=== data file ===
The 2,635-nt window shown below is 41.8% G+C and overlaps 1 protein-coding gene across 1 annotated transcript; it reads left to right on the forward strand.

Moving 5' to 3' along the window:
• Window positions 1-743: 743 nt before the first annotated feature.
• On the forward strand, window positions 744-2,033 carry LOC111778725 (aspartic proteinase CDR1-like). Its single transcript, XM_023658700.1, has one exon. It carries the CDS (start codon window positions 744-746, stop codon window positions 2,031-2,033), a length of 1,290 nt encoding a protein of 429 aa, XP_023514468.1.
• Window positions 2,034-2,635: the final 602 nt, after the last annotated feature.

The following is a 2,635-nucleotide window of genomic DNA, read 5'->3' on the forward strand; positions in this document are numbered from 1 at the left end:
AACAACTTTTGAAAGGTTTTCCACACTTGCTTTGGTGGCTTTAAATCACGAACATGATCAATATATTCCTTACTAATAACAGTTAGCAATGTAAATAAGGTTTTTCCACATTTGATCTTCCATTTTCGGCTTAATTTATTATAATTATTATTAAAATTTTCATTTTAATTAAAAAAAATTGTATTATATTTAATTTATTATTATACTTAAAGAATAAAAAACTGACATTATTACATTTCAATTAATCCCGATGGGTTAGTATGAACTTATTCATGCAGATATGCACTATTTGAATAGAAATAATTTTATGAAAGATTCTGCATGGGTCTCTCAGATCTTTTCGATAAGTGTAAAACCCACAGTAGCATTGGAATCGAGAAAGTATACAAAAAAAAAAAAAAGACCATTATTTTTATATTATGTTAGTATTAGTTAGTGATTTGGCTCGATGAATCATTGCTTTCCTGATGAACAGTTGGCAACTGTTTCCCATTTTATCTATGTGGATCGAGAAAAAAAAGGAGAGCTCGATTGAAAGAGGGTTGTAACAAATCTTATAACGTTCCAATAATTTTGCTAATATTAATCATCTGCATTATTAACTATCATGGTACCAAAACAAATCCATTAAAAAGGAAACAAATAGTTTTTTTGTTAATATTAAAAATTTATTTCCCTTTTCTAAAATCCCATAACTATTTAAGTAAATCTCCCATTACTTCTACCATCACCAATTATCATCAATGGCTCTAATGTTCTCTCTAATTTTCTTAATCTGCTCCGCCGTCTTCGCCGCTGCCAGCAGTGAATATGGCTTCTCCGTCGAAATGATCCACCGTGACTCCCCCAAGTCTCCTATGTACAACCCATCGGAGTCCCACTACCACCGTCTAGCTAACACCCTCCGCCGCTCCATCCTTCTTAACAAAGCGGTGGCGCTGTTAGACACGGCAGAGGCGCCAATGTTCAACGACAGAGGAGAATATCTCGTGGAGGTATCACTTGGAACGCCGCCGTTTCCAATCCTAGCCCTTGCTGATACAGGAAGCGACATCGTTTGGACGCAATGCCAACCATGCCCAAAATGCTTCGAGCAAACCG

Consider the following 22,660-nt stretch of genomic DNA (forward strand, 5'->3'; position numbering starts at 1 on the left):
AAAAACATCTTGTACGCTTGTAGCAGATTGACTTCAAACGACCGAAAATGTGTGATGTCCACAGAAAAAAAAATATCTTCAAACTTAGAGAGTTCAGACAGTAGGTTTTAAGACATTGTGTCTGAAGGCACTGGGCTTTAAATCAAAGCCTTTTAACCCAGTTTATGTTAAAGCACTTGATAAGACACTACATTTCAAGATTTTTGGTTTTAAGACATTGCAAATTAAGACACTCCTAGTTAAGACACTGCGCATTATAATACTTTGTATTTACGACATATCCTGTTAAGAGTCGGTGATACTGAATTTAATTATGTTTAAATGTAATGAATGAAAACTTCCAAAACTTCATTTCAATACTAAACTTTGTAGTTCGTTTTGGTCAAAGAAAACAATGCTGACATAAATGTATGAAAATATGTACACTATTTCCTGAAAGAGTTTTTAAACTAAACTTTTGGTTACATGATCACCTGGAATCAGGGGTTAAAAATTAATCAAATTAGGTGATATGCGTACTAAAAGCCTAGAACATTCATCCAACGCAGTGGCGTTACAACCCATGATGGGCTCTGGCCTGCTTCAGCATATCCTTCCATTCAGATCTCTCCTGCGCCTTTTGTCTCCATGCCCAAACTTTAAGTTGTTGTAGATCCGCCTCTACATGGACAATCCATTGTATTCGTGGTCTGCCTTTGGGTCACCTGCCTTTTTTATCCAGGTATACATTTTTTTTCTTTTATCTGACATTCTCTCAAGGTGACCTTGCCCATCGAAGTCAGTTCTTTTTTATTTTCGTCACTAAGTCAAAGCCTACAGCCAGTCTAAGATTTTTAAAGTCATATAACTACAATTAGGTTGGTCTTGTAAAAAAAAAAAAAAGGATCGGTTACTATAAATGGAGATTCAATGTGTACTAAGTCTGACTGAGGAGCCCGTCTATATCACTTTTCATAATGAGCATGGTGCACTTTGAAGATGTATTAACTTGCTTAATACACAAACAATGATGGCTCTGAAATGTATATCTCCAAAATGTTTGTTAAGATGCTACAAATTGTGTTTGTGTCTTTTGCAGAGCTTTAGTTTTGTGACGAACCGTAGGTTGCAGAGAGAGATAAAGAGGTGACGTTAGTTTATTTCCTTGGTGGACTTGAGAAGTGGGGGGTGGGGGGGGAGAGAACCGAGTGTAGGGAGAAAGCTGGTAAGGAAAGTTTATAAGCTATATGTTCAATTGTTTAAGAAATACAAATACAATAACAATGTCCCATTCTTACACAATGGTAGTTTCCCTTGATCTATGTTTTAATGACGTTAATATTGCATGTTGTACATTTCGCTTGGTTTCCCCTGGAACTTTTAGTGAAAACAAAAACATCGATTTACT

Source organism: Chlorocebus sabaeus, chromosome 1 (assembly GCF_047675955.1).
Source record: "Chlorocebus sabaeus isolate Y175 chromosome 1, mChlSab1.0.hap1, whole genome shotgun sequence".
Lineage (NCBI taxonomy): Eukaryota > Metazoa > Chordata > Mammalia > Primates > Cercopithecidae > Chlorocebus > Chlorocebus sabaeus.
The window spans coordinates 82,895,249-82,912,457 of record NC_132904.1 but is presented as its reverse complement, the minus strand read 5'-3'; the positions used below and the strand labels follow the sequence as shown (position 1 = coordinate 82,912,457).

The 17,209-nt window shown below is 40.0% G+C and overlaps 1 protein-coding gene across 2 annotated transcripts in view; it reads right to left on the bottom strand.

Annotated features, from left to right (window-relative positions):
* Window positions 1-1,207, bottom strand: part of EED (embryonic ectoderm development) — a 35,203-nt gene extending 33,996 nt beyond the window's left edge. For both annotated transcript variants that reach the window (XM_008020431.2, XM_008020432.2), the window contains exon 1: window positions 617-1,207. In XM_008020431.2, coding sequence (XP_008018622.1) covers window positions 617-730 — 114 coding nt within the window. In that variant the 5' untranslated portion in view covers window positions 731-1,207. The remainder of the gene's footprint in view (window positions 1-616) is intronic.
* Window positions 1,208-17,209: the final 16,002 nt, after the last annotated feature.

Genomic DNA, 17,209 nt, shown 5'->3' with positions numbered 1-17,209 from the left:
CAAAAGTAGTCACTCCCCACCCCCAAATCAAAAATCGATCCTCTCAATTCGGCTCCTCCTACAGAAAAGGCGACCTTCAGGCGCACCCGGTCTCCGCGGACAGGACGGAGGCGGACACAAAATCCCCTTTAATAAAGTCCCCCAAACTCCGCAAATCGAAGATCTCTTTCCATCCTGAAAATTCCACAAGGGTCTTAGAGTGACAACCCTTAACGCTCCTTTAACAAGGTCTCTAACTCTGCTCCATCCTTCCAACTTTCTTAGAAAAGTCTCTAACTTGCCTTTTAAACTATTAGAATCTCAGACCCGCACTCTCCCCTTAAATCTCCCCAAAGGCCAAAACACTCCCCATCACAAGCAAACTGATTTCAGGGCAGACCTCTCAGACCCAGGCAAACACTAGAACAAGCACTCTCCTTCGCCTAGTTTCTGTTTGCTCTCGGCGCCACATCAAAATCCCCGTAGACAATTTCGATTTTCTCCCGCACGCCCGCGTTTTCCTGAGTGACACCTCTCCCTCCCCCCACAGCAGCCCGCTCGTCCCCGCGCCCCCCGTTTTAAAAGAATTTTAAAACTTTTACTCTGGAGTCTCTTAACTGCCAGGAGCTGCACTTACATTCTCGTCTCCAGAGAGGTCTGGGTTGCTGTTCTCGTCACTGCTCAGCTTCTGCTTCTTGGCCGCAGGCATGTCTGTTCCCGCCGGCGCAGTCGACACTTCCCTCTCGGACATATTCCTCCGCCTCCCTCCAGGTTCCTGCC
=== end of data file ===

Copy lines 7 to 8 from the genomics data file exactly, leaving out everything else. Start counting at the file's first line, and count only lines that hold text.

AACAACTTTTGAAAGGTTTTCCACACTTGCTTTGGTGGCTTTAAATCACGAACATGATCAATATATTCCTTACTAATAACAGTTAGCAATGTAAATAAGGTTTTTCCACATTTGATCTTCCATTTTCGGCTTAATTTATTATAATTATTATTAAAATTTTCATTTTAATTAAAAAAAATTGTATTATATTTAATTTATTATTATACTTAAAGAATAAAAAACTGACATTATTACATTTCAATTAATCCCGATGGGTTAGTATGAACTTATTCATGCAGATATGCACTATTTGAATAGAAATAATTTTATGAAAGATTCTGCATGGGTCTCTCAGATCTTTTCGATAAGTGTAAAACCCACAGTAGCATTGGAATCGAGAAAGTATACAAAAAAAAAAAAAAGACCATTATTTTTATATTATGTTAGTATTAGTTAGTGATTTGGCTCGATGAATCATTGCTTTCCTGATGAACAGTTGGCAACTGTTTCCCATTTTATCTATGTGGATCGAGAAAAAAAAGGAGAGCTCGATTGAAAGAGGGTTGTAACAAATCTTATAACGTTCCAATAATTTTGCTAATATTAATCATCTGCATTATTAACTATCATGGTACCAAAACAAATCCATTAAAAAGGAAACAAATAGTTTTTTTGTTAATATTAAAAATTTATTTCCCTTTTCTAAAATCCCATAACTATTTAAGTAAATCTCCCATTACTTCTACCATCACCAATTATCATCAATGGCTCTAATGTTCTCTCTAATTTTCTTAATCTGCTCCGCCGTCTTCGCCGCTGCCAGCAGTGAATATGGCTTCTCCGTCGAAATGATCCACCGTGACTCCCCCAAGTCTCCTATGTACAACCCATCGGAGTCCCACTACCACCGTCTAGCTAACACCCTCCGCCGCTCCATCCTTCTTAACAAAGCGGTGGCGCTGTTAGACACGGCAGAGGCGCCAATGTTCAACGACAGAGGAGAATATCTCGTGGAGGTATCACTTGGAACGCCGCCGTTTCCAATCCTAGCCCTTGCTGATACAGGAAGCGACATCGTTTGGACGCAATGCCAACCATGCCCAAAATGCTTCGAGCAAACCG

Consider the following 22,660-nt stretch of genomic DNA (forward strand, 5'->3'; position numbering starts at 1 on the left):